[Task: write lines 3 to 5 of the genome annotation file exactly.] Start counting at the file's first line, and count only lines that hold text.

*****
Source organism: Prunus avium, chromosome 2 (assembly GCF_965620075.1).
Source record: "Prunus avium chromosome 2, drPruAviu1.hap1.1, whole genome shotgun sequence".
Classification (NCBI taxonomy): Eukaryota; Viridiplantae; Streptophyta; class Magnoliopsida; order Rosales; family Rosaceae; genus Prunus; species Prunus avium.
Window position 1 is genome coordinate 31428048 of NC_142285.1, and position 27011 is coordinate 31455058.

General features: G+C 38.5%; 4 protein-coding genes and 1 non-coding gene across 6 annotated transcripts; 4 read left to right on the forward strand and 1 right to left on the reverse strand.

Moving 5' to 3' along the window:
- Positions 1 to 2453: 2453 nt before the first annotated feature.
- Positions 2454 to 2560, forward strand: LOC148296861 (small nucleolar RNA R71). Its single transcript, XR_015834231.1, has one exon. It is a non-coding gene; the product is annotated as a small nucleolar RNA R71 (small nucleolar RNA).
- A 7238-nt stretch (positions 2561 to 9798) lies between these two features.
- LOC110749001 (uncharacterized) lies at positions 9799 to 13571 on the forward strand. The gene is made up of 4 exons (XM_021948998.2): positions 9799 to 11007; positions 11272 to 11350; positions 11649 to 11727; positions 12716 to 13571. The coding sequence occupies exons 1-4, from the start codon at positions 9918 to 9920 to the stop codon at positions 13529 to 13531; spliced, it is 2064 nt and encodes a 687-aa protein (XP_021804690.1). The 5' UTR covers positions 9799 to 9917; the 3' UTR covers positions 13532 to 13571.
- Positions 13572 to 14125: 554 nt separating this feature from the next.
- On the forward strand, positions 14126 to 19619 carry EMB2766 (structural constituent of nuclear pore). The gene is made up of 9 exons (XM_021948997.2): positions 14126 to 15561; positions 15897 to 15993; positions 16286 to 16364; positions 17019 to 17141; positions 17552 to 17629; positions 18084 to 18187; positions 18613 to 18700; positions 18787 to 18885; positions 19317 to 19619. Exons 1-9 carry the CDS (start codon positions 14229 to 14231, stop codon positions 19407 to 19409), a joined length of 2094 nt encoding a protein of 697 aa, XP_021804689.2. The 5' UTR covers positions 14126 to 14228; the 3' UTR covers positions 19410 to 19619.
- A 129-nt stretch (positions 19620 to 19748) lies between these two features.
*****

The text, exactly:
Classification (NCBI taxonomy): Eukaryota; Viridiplantae; Streptophyta; class Magnoliopsida; order Rosales; family Rosaceae; genus Prunus; species Prunus avium.
Window position 1 is genome coordinate 31428048 of NC_142285.1, and position 27011 is coordinate 31455058.

General features: G+C 38.5%; 4 protein-coding genes and 1 non-coding gene across 6 annotated transcripts; 4 read left to right on the forward strand and 1 right to left on the reverse strand.